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  • ladybugavenger June 15, 2016 at 1:56 pm

    So sad ?

    • .... June 15, 2016 at 6:26 pm

      It is sad I feel sorry for the family it’s going to be a tough road to go down. Hopefully they have family to help them get through this

  • ladybugavenger June 15, 2016 at 2:18 pm

    My heart breaks for the parents. I can’t imagine the trauma. I hope they don’t blame or hate God but instead draw nearer to God.

  • Bob June 15, 2016 at 2:49 pm

    well, that might be the end of gators in FL. They’ll have to kill several thousand to teach them a lesson.

    • ladybugavenger June 15, 2016 at 4:04 pm

      Kill ’em all

      • .... June 16, 2016 at 11:42 pm

        Ladybug. .I don’t think the tree hugging turtle people would let that happen !

    • 42214 June 15, 2016 at 4:54 pm

      They’re going to enact a 3 day waiting period before you can buy a gator

    • Henry June 15, 2016 at 6:10 pm

      Don’t worry Bob. There’s 5 million alligators in the southeastern U.S., including 1.25 million in Florida, so they aren’t going to become extinct anytime some.

  • ladybugavenger June 15, 2016 at 4:06 pm

    Are there alligator signs there? Nothing can bring their son back but Disney should pay big $$$$ to this family

    • .... June 16, 2016 at 10:59 pm

      Ladybug. ..the only sign there is a no swimming sign.

    • ladybugavenger June 17, 2016 at 8:10 am

      That is certainly not the same warning as watch out for alligators! The boy wasn’t swimming but I guarantee they wouldn’t have been relaxing if there was an alligator warning sign.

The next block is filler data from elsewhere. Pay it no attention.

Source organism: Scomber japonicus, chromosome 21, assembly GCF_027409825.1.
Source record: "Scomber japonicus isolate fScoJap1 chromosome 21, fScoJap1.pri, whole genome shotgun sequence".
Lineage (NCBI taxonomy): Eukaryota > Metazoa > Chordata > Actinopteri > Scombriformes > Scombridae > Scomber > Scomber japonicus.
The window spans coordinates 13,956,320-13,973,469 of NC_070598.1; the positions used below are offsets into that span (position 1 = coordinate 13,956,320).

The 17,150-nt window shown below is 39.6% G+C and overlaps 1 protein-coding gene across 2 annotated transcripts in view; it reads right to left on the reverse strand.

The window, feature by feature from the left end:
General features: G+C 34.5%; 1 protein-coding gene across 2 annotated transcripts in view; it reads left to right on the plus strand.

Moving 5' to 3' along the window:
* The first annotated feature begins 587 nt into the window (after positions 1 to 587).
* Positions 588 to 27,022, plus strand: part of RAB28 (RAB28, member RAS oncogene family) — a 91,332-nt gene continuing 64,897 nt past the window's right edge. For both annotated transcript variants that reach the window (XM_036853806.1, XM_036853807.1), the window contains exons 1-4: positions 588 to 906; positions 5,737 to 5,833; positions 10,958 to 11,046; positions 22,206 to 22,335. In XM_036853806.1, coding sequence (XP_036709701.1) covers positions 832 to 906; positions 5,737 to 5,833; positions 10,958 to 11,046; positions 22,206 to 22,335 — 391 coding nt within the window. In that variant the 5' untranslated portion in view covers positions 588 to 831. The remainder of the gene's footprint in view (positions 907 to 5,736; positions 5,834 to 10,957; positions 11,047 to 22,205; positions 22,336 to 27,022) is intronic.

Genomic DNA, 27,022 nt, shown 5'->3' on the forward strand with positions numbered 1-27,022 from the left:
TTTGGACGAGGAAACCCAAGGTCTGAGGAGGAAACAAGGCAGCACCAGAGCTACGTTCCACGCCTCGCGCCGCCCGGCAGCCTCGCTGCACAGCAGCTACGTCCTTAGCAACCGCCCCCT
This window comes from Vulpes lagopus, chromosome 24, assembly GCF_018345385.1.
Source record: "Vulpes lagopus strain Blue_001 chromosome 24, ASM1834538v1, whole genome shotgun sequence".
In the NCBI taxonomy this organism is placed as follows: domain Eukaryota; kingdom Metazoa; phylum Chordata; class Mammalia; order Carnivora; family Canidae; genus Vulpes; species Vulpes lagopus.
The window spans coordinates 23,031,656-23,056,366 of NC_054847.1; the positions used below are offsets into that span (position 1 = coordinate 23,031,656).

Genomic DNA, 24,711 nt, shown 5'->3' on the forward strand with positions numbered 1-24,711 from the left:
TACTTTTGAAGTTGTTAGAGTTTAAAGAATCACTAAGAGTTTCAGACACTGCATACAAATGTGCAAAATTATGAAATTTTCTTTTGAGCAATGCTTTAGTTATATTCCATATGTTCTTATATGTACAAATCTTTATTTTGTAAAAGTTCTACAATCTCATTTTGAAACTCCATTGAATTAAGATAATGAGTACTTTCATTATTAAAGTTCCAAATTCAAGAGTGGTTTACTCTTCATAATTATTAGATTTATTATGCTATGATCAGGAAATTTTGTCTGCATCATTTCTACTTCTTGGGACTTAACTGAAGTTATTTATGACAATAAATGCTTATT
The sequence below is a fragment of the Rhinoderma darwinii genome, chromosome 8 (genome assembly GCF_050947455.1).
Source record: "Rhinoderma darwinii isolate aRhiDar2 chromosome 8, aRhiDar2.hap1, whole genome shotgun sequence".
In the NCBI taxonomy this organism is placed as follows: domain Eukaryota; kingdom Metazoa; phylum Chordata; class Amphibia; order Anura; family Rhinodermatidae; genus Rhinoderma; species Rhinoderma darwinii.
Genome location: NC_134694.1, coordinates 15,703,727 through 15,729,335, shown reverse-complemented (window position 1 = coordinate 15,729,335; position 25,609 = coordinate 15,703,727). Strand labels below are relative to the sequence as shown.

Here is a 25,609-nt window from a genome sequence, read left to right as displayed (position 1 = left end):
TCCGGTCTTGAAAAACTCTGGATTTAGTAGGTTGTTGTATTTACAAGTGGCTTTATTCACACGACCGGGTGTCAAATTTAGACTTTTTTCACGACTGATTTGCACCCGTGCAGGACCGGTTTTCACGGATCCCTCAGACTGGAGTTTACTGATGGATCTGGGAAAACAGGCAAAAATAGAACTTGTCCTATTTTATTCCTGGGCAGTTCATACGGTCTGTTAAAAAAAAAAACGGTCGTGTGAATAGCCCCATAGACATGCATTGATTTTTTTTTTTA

• Common Sense June 16, 2016 at 7:52 am

    Although I am sorry for this families terrible loss I cant help but point out and remind people. The alligators were here first. Everywhere you go there will be some natural animal like threat. You can not pretend it does not exist or can not happen to you.

  • DB June 16, 2016 at 3:19 pm

    To quote from the article…“Out of an abundance of caution.” This phrase has come to be known as ‘code’ for the phrase “Our lawyers have advised us…”

  • Bob June 16, 2016 at 3:40 pm

    i think it’s time to holocaust every gator in the whole world. then i can get my car seats covered in gator skin leather for cheap

    • ladybugavenger June 16, 2016 at 6:56 pm

      I’ll take some gator boots, and gator purse with matching gator wallet, and when someone calls me sensitive, I’ll put on my gator skin

    • .... June 16, 2016 at 11:03 pm

      Gators will be here LONG after your gone ! Ha Ha you lose

  • .... June 17, 2016 at 10:44 am

    Well the decision not to put up alligator warning signs was made by some RealLowlife